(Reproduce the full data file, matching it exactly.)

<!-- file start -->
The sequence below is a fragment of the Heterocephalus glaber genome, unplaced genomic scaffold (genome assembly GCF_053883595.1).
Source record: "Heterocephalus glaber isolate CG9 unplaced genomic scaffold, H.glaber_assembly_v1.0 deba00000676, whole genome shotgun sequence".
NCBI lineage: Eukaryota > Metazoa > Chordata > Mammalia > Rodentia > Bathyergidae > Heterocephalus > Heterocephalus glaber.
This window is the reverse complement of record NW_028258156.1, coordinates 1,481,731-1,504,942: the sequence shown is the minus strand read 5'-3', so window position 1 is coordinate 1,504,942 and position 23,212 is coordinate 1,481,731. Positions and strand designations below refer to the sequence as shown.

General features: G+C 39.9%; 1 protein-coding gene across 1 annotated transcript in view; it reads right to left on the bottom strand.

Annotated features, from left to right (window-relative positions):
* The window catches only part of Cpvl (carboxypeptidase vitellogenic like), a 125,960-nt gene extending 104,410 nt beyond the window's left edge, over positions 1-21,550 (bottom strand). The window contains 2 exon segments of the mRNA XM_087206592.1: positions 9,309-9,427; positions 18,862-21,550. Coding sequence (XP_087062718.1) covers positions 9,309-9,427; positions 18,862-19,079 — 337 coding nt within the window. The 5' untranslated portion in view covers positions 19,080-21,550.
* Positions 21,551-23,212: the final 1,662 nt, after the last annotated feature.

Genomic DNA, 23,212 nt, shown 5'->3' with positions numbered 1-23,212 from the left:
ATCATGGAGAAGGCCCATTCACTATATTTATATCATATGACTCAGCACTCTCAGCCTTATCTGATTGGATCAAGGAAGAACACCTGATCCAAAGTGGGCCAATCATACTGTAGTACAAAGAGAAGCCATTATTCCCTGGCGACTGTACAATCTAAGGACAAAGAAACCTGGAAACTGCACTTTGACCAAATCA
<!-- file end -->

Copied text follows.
The sequence below is a fragment of the Heterocephalus glaber genome, unplaced genomic scaffold (genome assembly GCF_053883595.1).
Source record: "Heterocephalus glaber isolate CG9 unplaced genomic scaffold, H.glaber_assembly_v1.0 deba00000676, whole genome shotgun sequence".
NCBI lineage: Eukaryota > Metazoa > Chordata > Mammalia > Rodentia > Bathyergidae > Heterocephalus > Heterocephalus glaber.
This window is the reverse complement of record NW_028258156.1, coordinates 1,481,731-1,504,942: the sequence shown is the minus strand read 5'-3', so window position 1 is coordinate 1,504,942 and position 23,212 is coordinate 1,481,731. Positions and strand designations below refer to the sequence as shown.

General features: G+C 39.9%; 1 protein-coding gene across 1 annotated transcript in view; it reads right to left on the bottom strand.

Annotated features, from left to right (window-relative positions):
* The window catches only part of Cpvl (carboxypeptidase vitellogenic like), a 125,960-nt gene extending 104,410 nt beyond the window's left edge, over positions 1-21,550 (bottom strand). The window contains 2 exon segments of the mRNA XM_087206592.1: positions 9,309-9,427; positions 18,862-21,550. Coding sequence (XP_087062718.1) covers positions 9,309-9,427; positions 18,862-19,079 — 337 coding nt within the window. The 5' untranslated portion in view covers positions 19,080-21,550.
* Positions 21,551-23,212: the final 1,662 nt, after the last annotated feature.

Genomic DNA, 23,212 nt, shown 5'->3' with positions numbered 1-23,212 from the left:
ATCATGGAGAAGGCCCATTCACTATATTTATATCATATGACTCAGCACTCTCAGCCTTATCTGATTGGATCAAGGAAGAACACCTGATCCAAAGTGGGCCAATCATACTGTAGTACAAAGAGAAGCCATTATTCCCTGGCGACTGTACAATCTAAGGACAAAGAAACCTGGAAACTGCACTTTGACCAAATCA